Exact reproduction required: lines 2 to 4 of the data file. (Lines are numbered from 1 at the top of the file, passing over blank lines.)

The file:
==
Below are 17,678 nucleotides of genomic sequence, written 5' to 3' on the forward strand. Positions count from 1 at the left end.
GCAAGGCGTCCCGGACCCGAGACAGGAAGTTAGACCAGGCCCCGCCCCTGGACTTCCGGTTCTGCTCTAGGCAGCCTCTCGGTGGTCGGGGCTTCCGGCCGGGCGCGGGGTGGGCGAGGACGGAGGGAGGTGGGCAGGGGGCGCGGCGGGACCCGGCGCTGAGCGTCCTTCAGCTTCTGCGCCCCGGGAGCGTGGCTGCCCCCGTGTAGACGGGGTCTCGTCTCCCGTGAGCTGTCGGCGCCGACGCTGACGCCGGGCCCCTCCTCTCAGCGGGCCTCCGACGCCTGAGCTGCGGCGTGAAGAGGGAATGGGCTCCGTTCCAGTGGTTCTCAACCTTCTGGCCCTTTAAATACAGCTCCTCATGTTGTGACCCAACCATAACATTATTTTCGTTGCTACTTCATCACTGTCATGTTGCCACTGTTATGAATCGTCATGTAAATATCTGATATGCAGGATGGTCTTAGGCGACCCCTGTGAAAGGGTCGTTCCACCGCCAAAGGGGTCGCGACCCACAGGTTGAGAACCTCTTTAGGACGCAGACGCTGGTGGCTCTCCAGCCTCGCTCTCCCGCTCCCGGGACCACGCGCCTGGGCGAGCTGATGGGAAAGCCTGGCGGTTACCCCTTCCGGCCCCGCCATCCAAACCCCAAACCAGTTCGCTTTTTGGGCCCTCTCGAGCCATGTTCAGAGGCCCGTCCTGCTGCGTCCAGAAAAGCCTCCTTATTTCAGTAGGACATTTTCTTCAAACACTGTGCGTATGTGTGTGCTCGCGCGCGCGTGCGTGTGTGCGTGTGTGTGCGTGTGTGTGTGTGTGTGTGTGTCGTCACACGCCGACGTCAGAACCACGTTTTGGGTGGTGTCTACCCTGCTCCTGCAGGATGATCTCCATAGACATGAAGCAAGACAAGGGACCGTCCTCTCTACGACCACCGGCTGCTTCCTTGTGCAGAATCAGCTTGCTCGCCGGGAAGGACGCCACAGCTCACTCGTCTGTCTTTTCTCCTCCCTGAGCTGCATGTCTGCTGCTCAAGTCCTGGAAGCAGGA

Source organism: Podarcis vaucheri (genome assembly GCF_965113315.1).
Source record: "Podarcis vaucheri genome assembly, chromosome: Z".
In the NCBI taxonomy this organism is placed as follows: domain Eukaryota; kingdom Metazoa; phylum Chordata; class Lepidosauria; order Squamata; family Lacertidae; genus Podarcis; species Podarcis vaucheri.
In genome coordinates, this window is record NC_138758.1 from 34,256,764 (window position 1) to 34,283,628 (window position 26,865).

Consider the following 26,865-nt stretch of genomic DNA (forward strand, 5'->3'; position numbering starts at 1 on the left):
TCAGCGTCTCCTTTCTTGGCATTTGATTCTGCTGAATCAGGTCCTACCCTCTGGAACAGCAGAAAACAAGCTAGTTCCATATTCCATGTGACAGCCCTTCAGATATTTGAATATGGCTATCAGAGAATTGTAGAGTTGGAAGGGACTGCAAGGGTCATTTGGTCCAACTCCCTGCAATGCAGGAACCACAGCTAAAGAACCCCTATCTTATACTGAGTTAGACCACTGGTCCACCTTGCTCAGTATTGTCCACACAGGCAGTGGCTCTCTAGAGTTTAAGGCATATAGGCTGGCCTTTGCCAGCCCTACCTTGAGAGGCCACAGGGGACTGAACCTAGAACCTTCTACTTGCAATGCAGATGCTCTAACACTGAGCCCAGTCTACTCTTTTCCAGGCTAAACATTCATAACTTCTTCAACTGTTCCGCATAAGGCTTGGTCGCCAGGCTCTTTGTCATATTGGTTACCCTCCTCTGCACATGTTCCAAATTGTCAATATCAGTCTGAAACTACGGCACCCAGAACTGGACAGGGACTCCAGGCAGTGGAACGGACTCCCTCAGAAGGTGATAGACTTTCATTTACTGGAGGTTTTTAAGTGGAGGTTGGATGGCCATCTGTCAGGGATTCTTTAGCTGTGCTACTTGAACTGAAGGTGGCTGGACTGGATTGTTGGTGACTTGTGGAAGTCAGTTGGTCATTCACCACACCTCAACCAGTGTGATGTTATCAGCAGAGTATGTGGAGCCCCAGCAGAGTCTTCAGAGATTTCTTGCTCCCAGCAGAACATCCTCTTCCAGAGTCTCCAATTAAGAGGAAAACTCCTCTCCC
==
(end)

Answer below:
GCAAGGCGTCCCGGACCCGAGACAGGAAGTTAGACCAGGCCCCGCCCCTGGACTTCCGGTTCTGCTCTAGGCAGCCTCTCGGTGGTCGGGGCTTCCGGCCGGGCGCGGGGTGGGCGAGGACGGAGGGAGGTGGGCAGGGGGCGCGGCGGGACCCGGCGCTGAGCGTCCTTCAGCTTCTGCGCCCCGGGAGCGTGGCTGCCCCCGTGTAGACGGGGTCTCGTCTCCCGTGAGCTGTCGGCGCCGACGCTGACGCCGGGCCCCTCCTCTCAGCGGGCCTCCGACGCCTGAGCTGCGGCGTGAAGAGGGAATGGGCTCCGTTCCAGTGGTTCTCAACCTTCTGGCCCTTTAAATACAGCTCCTCATGTTGTGACCCAACCATAACATTATTTTCGTTGCTACTTCATCACTGTCATGTTGCCACTGTTATGAATCGTCATGTAAATATCTGATATGCAGGATGGTCTTAGGCGACCCCTGTGAAAGGGTCGTTCCACCGCCAAAGGGGTCGCGACCCACAGGTTGAGAACCTCTTTAGGACGCAGACGCTGGTGGCTCTCCAGCCTCGCTCTCCCGCTCCCGGGACCACGCGCCTGGGCGAGCTGATGGGAAAGCCTGGCGGTTACCCCTTCCGGCCCCGCCATCCAAACCCCAAACCAGTTCGCTTTTTGGGCCCTCTCGAGCCATGTTCAGAGGCCCGTCCTGCTGCGTCCAGAAAAGCCTCCTTATTTCAGTAGGACATTTTCTTCAAACACTGTGCGTATGTGTGTGCTCGCGCGCGCGTGCGTGTGTGCGTGTGTGTGCGTGTGTGTGTGTGTGTGTGTGTCGTCACACGCCGACGTCAGAACCACGTTTTGGGTGGTGTCTACCCTGCTCCTGCAGGATGATCTCCATAGACATGAAGCAAGACAAGGGACCGTCCTCTCTACGACCACCGGCTGCTTCCTTGTGCAGAATCAGCTTGCTCGCCGGGAAGGACGCCACAGCTCACTCGTCTGTCTTTTCTCCTCCCTGAGCTGCATGTCTGCTGCTCAAGTCCTGGAAGCAGGA

Source organism: Podarcis vaucheri (genome assembly GCF_965113315.1).
Source record: "Podarcis vaucheri genome assembly, chromosome: Z".